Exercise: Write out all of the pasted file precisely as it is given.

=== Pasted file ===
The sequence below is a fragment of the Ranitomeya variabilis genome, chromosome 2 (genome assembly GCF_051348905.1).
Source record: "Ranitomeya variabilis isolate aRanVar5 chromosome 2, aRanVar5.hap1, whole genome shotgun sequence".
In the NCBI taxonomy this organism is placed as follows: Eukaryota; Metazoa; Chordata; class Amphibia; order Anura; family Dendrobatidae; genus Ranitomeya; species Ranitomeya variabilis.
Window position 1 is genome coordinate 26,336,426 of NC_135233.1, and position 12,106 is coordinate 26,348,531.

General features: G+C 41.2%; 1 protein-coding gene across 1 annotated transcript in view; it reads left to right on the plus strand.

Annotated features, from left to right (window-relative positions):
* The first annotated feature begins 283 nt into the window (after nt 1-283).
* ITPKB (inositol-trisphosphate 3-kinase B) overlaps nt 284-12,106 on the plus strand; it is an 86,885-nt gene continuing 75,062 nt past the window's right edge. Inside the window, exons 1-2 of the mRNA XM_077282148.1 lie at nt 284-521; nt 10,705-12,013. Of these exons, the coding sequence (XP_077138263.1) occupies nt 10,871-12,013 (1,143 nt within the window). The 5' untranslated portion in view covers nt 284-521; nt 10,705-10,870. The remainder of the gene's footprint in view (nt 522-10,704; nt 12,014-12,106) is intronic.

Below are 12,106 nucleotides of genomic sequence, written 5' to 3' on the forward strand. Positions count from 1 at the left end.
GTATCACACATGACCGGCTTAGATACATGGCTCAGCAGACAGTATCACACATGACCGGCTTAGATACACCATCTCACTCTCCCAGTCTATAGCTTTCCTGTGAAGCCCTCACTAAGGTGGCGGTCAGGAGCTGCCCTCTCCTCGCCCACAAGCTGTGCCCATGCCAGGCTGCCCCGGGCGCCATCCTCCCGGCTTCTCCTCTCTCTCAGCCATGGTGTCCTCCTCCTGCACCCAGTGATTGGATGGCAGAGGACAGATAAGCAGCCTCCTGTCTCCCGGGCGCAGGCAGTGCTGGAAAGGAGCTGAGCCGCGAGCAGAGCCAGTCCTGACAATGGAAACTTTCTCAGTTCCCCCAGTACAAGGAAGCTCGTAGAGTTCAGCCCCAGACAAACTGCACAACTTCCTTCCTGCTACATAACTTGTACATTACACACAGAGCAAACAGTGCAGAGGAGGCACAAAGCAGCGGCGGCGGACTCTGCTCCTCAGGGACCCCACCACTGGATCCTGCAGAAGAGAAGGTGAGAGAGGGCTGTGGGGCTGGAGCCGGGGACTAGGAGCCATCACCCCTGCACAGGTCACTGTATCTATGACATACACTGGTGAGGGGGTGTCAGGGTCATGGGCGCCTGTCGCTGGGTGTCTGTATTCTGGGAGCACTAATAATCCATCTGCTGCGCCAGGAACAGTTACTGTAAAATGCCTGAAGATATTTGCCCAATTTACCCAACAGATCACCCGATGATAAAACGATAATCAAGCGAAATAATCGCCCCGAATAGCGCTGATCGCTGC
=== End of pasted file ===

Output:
The sequence below is a fragment of the Ranitomeya variabilis genome, chromosome 2 (genome assembly GCF_051348905.1).
Source record: "Ranitomeya variabilis isolate aRanVar5 chromosome 2, aRanVar5.hap1, whole genome shotgun sequence".
In the NCBI taxonomy this organism is placed as follows: Eukaryota; Metazoa; Chordata; class Amphibia; order Anura; family Dendrobatidae; genus Ranitomeya; species Ranitomeya variabilis.
Window position 1 is genome coordinate 26,336,426 of NC_135233.1, and position 12,106 is coordinate 26,348,531.

General features: G+C 41.2%; 1 protein-coding gene across 1 annotated transcript in view; it reads left to right on the plus strand.

Annotated features, from left to right (window-relative positions):
* The first annotated feature begins 283 nt into the window (after nt 1-283).
* ITPKB (inositol-trisphosphate 3-kinase B) overlaps nt 284-12,106 on the plus strand; it is an 86,885-nt gene continuing 75,062 nt past the window's right edge. Inside the window, exons 1-2 of the mRNA XM_077282148.1 lie at nt 284-521; nt 10,705-12,013. Of these exons, the coding sequence (XP_077138263.1) occupies nt 10,871-12,013 (1,143 nt within the window). The 5' untranslated portion in view covers nt 284-521; nt 10,705-10,870. The remainder of the gene's footprint in view (nt 522-10,704; nt 12,014-12,106) is intronic.

Below are 12,106 nucleotides of genomic sequence, written 5' to 3' on the forward strand. Positions count from 1 at the left end.
GTATCACACATGACCGGCTTAGATACATGGCTCAGCAGACAGTATCACACATGACCGGCTTAGATACACCATCTCACTCTCCCAGTCTATAGCTTTCCTGTGAAGCCCTCACTAAGGTGGCGGTCAGGAGCTGCCCTCTCCTCGCCCACAAGCTGTGCCCATGCCAGGCTGCCCCGGGCGCCATCCTCCCGGCTTCTCCTCTCTCTCAGCCATGGTGTCCTCCTCCTGCACCCAGTGATTGGATGGCAGAGGACAGATAAGCAGCCTCCTGTCTCCCGGGCGCAGGCAGTGCTGGAAAGGAGCTGAGCCGCGAGCAGAGCCAGTCCTGACAATGGAAACTTTCTCAGTTCCCCCAGTACAAGGAAGCTCGTAGAGTTCAGCCCCAGACAAACTGCACAACTTCCTTCCTGCTACATAACTTGTACATTACACACAGAGCAAACAGTGCAGAGGAGGCACAAAGCAGCGGCGGCGGACTCTGCTCCTCAGGGACCCCACCACTGGATCCTGCAGAAGAGAAGGTGAGAGAGGGCTGTGGGGCTGGAGCCGGGGACTAGGAGCCATCACCCCTGCACAGGTCACTGTATCTATGACATACACTGGTGAGGGGGTGTCAGGGTCATGGGCGCCTGTCGCTGGGTGTCTGTATTCTGGGAGCACTAATAATCCATCTGCTGCGCCAGGAACAGTTACTGTAAAATGCCTGAAGATATTTGCCCAATTTACCCAACAGATCACCCGATGATAAAACGATAATCAAGCGAAATAATCGCCCCGAATAGCGCTGATCGCTGC